Agrobacterium-mediated transformation of Syrian maize with anti-stress genes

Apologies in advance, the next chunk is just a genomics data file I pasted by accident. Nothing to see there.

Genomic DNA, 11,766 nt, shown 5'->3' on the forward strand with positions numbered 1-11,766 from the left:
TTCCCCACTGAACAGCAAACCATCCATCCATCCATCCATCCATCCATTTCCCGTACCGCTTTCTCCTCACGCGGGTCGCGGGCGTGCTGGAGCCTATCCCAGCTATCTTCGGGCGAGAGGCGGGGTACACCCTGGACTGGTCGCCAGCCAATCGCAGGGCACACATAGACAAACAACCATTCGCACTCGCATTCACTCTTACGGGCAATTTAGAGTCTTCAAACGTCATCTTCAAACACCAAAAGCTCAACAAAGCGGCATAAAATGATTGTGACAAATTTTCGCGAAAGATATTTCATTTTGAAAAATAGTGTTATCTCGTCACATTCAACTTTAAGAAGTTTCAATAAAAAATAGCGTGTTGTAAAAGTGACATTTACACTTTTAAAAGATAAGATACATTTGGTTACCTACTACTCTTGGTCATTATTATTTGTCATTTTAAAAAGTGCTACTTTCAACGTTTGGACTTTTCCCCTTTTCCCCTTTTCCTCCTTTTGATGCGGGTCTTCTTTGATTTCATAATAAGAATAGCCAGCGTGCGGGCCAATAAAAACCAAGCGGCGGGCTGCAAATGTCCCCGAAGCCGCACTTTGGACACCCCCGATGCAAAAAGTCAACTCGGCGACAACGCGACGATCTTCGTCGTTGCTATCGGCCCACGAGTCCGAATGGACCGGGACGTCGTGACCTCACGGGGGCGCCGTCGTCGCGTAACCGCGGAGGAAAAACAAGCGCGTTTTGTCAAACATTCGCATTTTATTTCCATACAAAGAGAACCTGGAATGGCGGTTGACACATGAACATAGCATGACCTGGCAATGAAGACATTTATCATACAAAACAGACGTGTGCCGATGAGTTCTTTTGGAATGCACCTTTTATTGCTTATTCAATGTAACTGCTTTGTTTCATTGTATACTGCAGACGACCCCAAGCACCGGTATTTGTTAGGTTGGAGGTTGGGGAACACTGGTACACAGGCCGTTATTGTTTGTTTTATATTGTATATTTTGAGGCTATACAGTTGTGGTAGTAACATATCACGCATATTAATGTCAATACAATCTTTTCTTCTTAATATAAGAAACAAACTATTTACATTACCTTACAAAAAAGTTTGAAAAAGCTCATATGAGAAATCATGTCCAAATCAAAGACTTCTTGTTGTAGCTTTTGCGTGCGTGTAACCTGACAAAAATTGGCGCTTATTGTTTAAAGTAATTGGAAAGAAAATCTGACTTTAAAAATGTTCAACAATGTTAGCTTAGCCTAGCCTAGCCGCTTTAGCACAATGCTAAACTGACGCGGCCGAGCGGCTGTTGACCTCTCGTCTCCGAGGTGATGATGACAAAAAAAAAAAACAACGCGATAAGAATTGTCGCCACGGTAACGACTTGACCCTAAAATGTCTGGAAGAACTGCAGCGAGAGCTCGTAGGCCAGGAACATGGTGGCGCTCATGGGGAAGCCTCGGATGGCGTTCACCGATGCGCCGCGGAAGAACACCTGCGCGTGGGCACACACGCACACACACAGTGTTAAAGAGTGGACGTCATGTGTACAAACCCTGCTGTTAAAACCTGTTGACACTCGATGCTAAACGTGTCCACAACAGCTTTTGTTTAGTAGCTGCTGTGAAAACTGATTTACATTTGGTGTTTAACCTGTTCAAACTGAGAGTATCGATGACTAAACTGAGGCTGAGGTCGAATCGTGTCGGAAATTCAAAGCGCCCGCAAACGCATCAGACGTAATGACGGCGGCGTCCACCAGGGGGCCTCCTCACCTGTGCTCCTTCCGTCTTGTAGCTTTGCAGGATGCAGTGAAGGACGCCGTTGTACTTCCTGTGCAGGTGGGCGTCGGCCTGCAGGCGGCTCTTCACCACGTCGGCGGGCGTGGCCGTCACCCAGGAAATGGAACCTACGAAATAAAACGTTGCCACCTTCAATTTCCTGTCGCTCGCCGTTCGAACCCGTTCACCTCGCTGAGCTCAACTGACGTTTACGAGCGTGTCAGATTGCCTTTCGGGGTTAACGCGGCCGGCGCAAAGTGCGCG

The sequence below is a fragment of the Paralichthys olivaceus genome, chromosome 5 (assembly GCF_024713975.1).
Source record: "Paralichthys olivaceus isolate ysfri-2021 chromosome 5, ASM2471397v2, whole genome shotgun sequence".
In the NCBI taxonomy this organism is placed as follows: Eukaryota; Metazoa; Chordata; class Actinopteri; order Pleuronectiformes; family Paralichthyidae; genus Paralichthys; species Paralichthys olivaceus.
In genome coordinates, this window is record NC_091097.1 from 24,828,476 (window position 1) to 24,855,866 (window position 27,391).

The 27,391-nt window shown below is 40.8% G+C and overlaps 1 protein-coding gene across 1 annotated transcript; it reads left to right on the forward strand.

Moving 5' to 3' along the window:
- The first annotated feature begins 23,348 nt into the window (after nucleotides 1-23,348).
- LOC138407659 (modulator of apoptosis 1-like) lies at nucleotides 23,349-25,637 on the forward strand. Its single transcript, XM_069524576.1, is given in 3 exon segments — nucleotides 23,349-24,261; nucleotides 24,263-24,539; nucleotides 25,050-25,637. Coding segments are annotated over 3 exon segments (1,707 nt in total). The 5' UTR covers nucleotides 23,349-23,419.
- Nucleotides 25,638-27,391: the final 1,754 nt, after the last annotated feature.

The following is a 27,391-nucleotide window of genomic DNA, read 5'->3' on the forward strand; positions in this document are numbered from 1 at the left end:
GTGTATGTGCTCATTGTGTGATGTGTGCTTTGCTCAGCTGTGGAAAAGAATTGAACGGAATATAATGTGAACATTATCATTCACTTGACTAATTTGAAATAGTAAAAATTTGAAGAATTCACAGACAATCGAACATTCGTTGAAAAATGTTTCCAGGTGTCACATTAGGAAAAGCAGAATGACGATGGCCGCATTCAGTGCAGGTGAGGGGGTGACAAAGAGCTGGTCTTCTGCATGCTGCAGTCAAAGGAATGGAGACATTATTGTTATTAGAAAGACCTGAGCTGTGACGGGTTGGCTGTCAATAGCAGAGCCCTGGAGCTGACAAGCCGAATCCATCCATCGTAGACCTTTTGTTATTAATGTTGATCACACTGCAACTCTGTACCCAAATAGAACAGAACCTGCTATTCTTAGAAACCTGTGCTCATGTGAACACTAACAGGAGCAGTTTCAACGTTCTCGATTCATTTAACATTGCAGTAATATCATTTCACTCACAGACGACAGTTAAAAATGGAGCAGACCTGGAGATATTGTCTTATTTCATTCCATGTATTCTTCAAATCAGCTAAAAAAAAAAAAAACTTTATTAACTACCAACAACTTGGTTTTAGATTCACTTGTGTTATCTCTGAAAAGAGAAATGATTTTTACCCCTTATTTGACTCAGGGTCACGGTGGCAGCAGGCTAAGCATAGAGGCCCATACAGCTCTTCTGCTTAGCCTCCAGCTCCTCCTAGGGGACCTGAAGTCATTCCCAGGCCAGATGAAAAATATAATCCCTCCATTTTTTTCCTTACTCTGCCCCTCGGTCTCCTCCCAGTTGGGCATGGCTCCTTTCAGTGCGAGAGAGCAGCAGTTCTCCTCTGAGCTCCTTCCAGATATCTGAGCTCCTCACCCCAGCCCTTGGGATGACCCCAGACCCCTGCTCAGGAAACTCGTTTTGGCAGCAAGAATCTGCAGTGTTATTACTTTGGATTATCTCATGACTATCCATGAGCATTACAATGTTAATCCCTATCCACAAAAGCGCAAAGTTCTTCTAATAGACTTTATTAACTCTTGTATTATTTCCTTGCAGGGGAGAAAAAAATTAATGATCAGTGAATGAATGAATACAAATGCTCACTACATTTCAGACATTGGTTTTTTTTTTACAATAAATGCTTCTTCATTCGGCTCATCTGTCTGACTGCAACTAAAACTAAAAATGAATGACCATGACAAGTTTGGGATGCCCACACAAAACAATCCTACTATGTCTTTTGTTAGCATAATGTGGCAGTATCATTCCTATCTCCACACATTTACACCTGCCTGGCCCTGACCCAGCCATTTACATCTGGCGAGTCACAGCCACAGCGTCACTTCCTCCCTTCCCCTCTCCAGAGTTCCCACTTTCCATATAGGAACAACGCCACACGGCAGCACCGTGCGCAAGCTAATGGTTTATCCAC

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Agrobacterium is widely considered, when suitably modified, to be the most effective vector for gene transfer into plant cells. For a long time, many cereals crops (monocotyledonous plants) were recalcitrant species to genetic modification, mainly as a result of their recalcitrance to in-vitro regeneration and their resistance to Agrobacterium infection. However, recently Agrobacterium-mediated transformation has been used to transform monocot crops such as maize (Zea mays) but with severe restrictions on genotype suitability. This study was carried out to evaluate the transformation amenability of 2 Syrian maize varieties and 2 hybrids in comparison with the hybrid line Hi II by the Agrobacterium tumefaciens-mediated transformation technique using a callus induction based system from immature zygotic embryos IZEs. A. tumefaciens strains EHA101, harbouring the standard binary vector pTF102, and the EHA105 containing the pBINPLUS/ARS:PpCBF1 vector were used. The effects of genotypes and the size of IZEs explants on callus induction and development were investigated. Results showed that callus induction and subsequent callus growth were significantly affected by the initial explant size. Calli induction from IZEs explants sized 1.5-2.00mm was 76%. Callus weight however decreased to 8.2g, compared with 11.7g of callus derived from IZEs >2.00mm. Callus induction ranged between 73.6-78.9% for varieties and hybrids respectively. Calli derived from varieties weighed significantly more than those initiated from the hybrids. Results demonstrated that Syrian maize genotypes were efficiently transformed via the A. tumefaciens strains but there was variation in transformation frequency. A transformation frequency of 3.7-4.2% was achieved for hybrids and varieties respectively confirming that the transformation frequency was genotype-dependent. The transformation frequency averaged between 3.2-5.6% for the EHA105 and EHA101 respectively. Fertile transgenic plants were regenerated from mature somatic embryos with an average regeneration frequency of 59.2 and 17% respectively for varieties and hybrids. Transgenic seeds of R0 and R1 progenies were produced from 74% of the outcrosses attempted and more than 98% of transgenic plants were normal in morphology. Fertile transgenic maize plants carrying the transferred gene CBF were produced using the Agrobacterium EHA105/PpCBF1 and these plants were shown to be more salt tolerant. Transient expression of the GUS gene was confirmed in transgenic calli, shoots, leaves, roots and floral parts of transgenic R0 and R1 progenies using histochemical GUS assays. The presence of the introduced bar and CBF genes in the genomic DNA of the transformants was confirmed by the PCR amplification. Further, the stable expression of the CBF and bar transgenes in the maize genome of transgenic R1 progeny was confirmed by qRT-PCR. The transformation protocol developed using an A. tumefaciens standard binary vector system was an effective and reproducible method to transform Syrian maize with an anti-stress gene in which fertile salt-resistant transgenic plants were routinely produced. This approach has great potential for development of Syrian maize breeding programmes for abiotic stress resistance for application in many areas in Syrian maize production.
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